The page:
BOSTON - "New York Knicks! New York Knicks!"

Earlier this season, the Celtics gave the Knicks a talented young player in Bill Walker. Now they've done all they can to deliver LeBron James.

The chants resonated down from this Garden crowd, showering LeBron James with chants as if this were Madison Square, not the one here in Boston.

Sports history undoubtedly was made in this epic win by the Celtics, who stunned James and the top-seeded Cavaliers, 94-85, last night in Game 6 to win this Eastern Conference semifinal series, 4-2.

While James might have started to feel his seven-year itch in Cleveland, those words - "New York Knicks!" - resonated in his ears.

Understand that this was happening in Boston.

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July 1 has never felt closer for the desperate Knicks franchise, which essentially spent the last two seasons clearing the salary-cap space to make a run at James - and another max contract player - in this summer's loaded free-agency class.

And James, flanked by agent Leon Rose and an entourage of advisers and friends, made it clear he plans to explore his options with free agency.

"We have a game plan that we're going to execute,'' James said, "and we'll see where we're at.''

All the Knicks want is to get him to the negotiating table for a chance to convince him that he should continue his chase for a championship in New York. They won't be alone. The Nets and Chicago Bulls also plan to make an appeal to King James, and the Cavaliers will make every attempt - likely including firing Mike Brown, who had philosophical issues with James that have emerged in this series - to convince him to stay.

The greatest fear for owner Dan Gilbert, who has lost more than $20 million per season with the Cavs, is that a James exodus would crumble the franchise.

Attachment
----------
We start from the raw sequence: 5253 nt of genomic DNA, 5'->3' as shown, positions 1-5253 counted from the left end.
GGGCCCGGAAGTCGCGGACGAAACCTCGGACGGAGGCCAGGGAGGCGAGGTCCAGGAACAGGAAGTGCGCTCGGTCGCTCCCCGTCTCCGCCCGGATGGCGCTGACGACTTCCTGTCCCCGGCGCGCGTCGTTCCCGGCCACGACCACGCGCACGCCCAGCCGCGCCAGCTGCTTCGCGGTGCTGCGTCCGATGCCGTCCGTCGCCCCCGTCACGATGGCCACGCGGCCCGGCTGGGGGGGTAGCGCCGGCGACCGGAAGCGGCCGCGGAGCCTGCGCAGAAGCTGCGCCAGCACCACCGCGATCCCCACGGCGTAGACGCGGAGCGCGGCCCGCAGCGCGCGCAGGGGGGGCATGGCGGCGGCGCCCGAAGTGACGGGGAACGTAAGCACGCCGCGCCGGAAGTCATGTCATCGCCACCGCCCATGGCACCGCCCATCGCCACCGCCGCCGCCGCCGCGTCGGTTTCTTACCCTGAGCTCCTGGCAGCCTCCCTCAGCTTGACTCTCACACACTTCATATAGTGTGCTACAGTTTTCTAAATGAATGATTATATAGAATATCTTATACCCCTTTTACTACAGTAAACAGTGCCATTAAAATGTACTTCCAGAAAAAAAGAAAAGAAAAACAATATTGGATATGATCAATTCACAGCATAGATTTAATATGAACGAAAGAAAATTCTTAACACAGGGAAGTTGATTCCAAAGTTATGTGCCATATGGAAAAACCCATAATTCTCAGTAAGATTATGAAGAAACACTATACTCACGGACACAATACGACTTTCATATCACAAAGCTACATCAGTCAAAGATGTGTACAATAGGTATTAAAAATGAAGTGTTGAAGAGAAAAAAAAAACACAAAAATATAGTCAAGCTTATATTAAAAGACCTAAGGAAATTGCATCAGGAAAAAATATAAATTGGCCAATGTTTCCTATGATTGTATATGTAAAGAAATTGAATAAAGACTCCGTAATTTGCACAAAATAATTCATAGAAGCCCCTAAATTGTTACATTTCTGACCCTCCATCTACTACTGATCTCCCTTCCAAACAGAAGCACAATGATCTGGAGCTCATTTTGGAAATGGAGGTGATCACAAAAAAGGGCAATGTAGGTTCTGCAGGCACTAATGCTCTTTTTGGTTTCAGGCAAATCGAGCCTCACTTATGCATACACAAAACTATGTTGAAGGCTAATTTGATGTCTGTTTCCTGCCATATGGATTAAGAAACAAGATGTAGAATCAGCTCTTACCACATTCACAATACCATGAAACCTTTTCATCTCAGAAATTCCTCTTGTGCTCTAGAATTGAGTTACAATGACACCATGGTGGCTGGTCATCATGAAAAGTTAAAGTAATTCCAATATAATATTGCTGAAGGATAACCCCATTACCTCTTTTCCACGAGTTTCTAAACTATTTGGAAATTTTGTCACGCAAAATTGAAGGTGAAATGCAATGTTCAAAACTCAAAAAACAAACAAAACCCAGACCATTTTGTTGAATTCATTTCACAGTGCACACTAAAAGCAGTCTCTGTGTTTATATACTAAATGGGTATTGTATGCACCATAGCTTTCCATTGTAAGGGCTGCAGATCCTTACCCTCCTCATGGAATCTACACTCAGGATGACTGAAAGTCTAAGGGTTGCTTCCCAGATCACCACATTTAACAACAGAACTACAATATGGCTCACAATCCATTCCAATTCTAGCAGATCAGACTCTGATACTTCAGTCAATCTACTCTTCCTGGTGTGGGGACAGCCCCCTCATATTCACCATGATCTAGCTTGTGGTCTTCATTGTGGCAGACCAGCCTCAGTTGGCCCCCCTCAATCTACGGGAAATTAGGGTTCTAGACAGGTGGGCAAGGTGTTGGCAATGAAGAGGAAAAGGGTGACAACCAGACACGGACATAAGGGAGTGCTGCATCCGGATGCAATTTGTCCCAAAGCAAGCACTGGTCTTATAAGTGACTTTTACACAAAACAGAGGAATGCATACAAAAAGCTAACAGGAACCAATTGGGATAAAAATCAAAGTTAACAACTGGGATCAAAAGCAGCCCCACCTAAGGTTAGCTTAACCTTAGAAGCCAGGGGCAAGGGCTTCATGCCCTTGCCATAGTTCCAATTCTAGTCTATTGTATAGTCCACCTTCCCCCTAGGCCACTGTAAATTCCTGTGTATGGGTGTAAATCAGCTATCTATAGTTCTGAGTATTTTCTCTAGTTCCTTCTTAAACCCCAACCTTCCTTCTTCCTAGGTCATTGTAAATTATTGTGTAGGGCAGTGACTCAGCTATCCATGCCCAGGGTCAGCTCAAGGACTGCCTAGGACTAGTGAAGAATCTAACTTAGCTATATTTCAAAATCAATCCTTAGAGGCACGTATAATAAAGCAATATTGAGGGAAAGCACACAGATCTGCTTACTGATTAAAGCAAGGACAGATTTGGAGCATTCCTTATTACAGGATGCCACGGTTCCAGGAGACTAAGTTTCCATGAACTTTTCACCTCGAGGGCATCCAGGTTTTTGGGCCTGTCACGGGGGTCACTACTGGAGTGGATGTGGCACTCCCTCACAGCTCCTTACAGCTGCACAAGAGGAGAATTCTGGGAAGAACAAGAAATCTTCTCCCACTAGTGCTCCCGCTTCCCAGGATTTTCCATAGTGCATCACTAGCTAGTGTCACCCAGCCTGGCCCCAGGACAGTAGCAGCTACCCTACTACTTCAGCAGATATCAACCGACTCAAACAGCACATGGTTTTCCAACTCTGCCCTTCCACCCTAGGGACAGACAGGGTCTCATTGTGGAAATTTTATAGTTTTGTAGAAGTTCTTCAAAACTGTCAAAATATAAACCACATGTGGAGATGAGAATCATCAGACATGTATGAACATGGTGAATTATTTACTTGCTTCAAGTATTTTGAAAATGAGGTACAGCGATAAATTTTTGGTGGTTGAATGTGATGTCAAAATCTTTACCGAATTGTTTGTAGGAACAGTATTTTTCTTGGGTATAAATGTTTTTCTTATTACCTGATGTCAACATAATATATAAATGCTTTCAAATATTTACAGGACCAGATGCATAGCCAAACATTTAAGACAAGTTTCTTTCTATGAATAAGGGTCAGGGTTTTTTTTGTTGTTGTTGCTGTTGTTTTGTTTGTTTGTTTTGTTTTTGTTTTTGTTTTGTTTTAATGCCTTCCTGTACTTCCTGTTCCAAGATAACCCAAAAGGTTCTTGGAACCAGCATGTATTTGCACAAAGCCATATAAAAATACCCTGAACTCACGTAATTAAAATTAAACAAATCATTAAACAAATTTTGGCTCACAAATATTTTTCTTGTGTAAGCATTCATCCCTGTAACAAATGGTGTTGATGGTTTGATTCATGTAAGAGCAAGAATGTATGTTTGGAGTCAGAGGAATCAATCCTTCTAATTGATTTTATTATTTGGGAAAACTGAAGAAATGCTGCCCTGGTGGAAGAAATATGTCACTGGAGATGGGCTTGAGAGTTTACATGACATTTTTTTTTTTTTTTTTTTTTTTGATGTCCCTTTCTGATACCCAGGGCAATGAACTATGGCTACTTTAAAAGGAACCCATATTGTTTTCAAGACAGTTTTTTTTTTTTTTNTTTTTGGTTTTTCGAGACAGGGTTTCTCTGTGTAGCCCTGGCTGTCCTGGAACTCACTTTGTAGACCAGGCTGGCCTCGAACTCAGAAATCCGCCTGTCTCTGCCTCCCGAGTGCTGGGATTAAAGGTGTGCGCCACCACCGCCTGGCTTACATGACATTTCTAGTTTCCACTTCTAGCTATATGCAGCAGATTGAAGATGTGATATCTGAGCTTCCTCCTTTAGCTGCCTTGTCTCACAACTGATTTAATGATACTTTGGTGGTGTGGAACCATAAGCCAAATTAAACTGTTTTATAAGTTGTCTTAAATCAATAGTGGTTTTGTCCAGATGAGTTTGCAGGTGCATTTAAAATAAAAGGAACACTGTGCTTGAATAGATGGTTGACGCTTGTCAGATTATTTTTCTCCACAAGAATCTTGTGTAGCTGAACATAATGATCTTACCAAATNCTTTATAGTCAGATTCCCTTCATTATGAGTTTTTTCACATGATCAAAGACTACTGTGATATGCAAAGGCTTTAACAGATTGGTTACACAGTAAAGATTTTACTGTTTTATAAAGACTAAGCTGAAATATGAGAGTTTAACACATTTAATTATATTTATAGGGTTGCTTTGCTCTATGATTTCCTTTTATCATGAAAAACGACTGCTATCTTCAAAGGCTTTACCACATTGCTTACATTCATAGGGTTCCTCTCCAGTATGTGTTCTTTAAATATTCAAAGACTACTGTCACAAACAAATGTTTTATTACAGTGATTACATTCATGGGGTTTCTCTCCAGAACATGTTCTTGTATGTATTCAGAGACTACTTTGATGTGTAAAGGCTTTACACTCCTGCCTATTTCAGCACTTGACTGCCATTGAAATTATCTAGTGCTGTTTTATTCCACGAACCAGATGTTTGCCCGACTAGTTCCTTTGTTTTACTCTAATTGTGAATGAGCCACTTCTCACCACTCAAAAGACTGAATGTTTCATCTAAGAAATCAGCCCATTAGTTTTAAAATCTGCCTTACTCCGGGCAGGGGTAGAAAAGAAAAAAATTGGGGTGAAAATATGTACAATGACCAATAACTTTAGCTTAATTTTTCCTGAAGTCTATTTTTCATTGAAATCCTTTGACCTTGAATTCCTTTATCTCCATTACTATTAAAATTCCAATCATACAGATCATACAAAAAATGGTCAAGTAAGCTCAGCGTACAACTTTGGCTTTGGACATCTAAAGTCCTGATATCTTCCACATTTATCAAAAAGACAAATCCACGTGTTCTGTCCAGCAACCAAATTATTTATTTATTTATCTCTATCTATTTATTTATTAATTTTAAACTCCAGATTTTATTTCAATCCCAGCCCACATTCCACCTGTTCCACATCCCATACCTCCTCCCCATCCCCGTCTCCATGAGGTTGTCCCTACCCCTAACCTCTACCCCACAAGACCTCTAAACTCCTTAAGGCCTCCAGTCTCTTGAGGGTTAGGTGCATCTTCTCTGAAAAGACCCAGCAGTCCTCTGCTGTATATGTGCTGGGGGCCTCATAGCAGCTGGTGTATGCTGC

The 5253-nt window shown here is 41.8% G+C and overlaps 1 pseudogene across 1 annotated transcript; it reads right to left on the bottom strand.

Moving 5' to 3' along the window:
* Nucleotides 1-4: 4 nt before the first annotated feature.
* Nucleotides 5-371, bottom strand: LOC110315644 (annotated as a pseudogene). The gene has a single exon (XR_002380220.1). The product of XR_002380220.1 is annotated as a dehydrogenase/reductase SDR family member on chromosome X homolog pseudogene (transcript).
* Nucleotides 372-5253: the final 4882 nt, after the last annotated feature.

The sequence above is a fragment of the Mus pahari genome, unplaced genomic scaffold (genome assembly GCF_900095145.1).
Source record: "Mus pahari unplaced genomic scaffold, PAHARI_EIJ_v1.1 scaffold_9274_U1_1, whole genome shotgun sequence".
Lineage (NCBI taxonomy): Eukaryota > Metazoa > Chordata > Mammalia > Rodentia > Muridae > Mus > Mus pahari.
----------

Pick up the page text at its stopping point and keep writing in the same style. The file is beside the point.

"First of all, I want to win; that's my only concern,'' James said. "It's all about winning for me. The Cavs are committed to doing that, but at the same time, I've given myself options at this point.''

James did not go quietly, as he did in Games 4 and 5. Hardly. Facing the harshest criticism of his seven-year career, James put forth a triple-double (27 points, 19 rebounds and 10 assists) in what could be his Cleveland swan song. He wouldn't use his injured right elbow as an excuse for his performance in this series, but admitted "it limited me some.''

Unlike last season, when he stormed off the court in Orlando after the Cavs were eliminated by the Magic in the conference finals, James offered congratulations to numerous Celtics players, including Kevin Garnett.

But James' supporting cast failed him once again. Mo Williams had a strong first half with 20 points, but he had only two points in the second half and also had five turnovers. Antawn Jamison, who was supposed to be the final piece acquired from the Wizards at the trade deadline, shot 2-for-10 from the field. Shaquille O'Neal, who was brought in to help "get the King a ring," as he said, looked old and slow, and the Celtics exploited that often.

Speaking of old and slow, the Celtics looked none of it. Kevin Garnett had 22 points and 11 rebounds and Rajon Rondo completed his dominance of this series with 21 points and 12 assists.

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The Celtics, who won the title in 2008, will face the Orlando Magic in the Eastern Conference finals - which begin Sunday in Orlando - with the winner facing the Lakers-Suns winner for the NBA championship.